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VATICAN CITY -- The Vatican published online more than 70 pages of documents which, it said, prove the Vatican had no knowledge of a priest's sexual misconduct until he and his religious order petitioned for his laicization.
The case involves the late Andrew Ronan, a former Servite priest who was laicized in 1966; a man who says he was abused by Ronan in Oregon in 1965 has taken the Vatican to court, claiming Ronan was a Vatican employee.
In a statement Aug. 17, Jesuit Father Federico Lombardi, Vatican spokesman, said, "While most of the case has been dismissed, two accusations made by (the) plaintiff's attorneys have persisted and have been repeatedly reported in the press: that the Holy See knew that Ronan was an abuser, and that the Holy See transferred Ronan from one place to another with that knowledge.
"Those would, of course, be very serious accusations -- if true," Father Lombardi said. "But, as we are learning with the development of the case, the accusations are decidedly not true."
The Vatican spokesman said that "to assist those in the public who wish to study the matter carefully, and to assist the United States court in resolving the remaining issues in the case, the Holy See is releasing today documents relating to Ronan, principally with respect to Ronan's dismissal from the clerical state."
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The documents include a formal request made by the Servite order in 1953 asking the Vatican to set aside the age requirement so that Ronan, then only 27 years old, could be appointed master of novices at the Servite convent in Benburb, Ireland.
The letter described Ronan as "a youth with optimal qualities," and the then-Vatican Congregation for Religious granted the permission.
But the documents -- posted at http://www.radiovaticana.va/pdf/documents_Doe_v_Holy_See.pdf -- also say Ronan was removed from the position "because of homosexuality with the students," according to a letter from the U.S. provincial who transferred Ronan to St. Philip's High School in Chicago.
The provincial was writing to the order's superior general in 1963 after the superior asked Ronan if he wanted to serve as master of the order's international seminary in Rome.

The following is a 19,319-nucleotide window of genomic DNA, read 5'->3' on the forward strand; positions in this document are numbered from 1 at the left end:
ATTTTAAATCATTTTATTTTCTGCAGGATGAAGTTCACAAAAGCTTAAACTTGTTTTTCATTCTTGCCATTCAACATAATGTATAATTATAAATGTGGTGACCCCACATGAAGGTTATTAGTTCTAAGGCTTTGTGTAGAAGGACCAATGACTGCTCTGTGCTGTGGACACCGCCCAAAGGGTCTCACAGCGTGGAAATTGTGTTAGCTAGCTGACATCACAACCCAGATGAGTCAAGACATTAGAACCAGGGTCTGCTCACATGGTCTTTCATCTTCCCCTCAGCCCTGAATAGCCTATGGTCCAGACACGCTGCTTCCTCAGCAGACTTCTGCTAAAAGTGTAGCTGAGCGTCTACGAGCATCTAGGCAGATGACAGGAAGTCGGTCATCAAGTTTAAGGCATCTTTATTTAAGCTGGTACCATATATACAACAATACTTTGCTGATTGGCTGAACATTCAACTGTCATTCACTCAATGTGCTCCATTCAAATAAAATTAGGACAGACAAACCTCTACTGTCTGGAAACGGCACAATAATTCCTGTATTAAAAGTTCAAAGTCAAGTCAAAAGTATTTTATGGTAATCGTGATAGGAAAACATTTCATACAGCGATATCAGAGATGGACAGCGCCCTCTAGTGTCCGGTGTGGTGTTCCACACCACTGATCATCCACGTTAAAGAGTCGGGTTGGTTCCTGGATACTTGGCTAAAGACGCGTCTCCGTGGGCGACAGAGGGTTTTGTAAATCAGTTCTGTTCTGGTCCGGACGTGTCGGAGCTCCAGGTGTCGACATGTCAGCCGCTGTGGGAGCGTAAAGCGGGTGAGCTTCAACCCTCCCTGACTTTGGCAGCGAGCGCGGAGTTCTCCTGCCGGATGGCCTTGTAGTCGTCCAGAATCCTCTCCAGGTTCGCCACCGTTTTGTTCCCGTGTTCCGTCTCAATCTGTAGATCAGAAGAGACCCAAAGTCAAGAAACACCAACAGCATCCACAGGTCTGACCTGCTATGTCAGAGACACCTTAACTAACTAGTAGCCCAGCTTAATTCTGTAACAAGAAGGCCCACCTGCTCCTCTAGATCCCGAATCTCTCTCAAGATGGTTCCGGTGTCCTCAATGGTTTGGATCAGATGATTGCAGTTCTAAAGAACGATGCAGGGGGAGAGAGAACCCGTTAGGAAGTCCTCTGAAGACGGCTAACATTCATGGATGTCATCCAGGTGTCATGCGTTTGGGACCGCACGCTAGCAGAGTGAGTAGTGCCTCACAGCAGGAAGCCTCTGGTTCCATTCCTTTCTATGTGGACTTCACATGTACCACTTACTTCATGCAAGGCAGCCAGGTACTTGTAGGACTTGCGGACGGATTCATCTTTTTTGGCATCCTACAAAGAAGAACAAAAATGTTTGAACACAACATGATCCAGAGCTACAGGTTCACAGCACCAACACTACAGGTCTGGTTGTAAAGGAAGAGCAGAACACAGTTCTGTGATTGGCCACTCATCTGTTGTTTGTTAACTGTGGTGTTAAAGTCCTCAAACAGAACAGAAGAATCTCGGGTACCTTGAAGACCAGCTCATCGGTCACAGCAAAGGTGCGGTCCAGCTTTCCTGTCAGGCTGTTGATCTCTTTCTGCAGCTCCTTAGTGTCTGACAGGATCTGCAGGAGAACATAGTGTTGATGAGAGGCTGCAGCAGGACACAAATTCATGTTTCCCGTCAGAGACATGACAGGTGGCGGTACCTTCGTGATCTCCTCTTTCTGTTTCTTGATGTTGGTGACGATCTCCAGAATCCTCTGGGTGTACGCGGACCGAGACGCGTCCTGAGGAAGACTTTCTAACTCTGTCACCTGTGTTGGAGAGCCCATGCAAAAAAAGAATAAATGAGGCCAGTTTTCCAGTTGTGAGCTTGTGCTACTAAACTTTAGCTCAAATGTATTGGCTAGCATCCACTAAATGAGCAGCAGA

Written on the letterhead of the provincial superior of the Chicago-based Our Lady of Sorrows Province, the letter said, "I am very sorry to have to tell you that he must not be elected master."
The provincial, whose signature is illegible, said Ronan asked him not to tell, but "I feel and know I must do so."
He said, "I removed him from Benburb because of homosexuality with the students, which he freely admitted and confessed when the fact had been brought to the prior by one of the students."
"We lost vocations as a result of this in Ireland, and we are most fortunate that more scandal did not come," the provincial said, adding that putting Ronan back in a seminary would be "contrary to all prescripts of the church and to common sense."
"While there has been no recurrence of this problem, all the experts in this perversion agree that there is no permanent cure. I am expecting the worst any day here at St. Philip's, but much better that it occur here than in a seminary," the provincial wrote in 1963.
The 1963 letter was part of the documentation the Servites submitted to the Vatican in 1966 to support the request to laicize Ronan quickly.
"Clearly the Vatican did not have this letter at the time" of the initial reports about Ronan's abusive activity, Father Lombardi told Catholic News Service.
A handwritten, undated and unsigned letter said then-Archbishop Edward D. Howard of Portland had set up a tribunal regarding Ronan's actions in Portland, where he was transferred to a parish after his assignment in Chicago.
The letter said the investigation was "necessarily stirring up the muddy waters" and that "Andy (Ronan) would much prefer a voluntarily requested dispensation (from the priesthood) than be thrown out. Wouldn't it be best for all?"
The documents include a February 1966 letter, in Latin, from Archbishop Howard to the Servite superior in Rome informing him that the archbishop had encouraged the provincial superior to petition the Holy See to laicize Ronan.
The published documents also include Ronan's request for laicization "based on my repeated, admitted, documented homosexual tendencies and acts against the vow of chasity (sic) and celebacy (sic) of the priesthood."
Jeffrey Lena, the U.S.-based attorney for the Holy See in the case John V. Doe v. Holy See, said the documentation proved "the Holy See was not involved in Ronan's transfers, including his transfer to Portland, and had no prior knowledge that Ronan posed a danger to minors."
"Instead, the documents confirm that the Servite order first informed the Holy See of Ronan's misconduct when Ronan petitioned for laicization in February 1966 -- after the plaintiff's abuse -- and that the Holy See granted the petition for laicization just weeks later."
In June 2010, the U.S. Supreme Court left standing a lower court ruling that Doe could try to hold the Vatican financially responsible for his sexual abuse by Ronan, if he could persuade the court that the priest was an employee of the Holy See.
Lena said Doe's lawyers "never had support for the calumnious accusations" that the Holy See knew Ronan was an abuser and was involved in transferring him when his abuse was discovered.
While Lena said the lawyers' conduct was regrettable, "it is important to remember that any abuse suffered by this plaintiff, or any other victim of sexual abuse, is deplorable."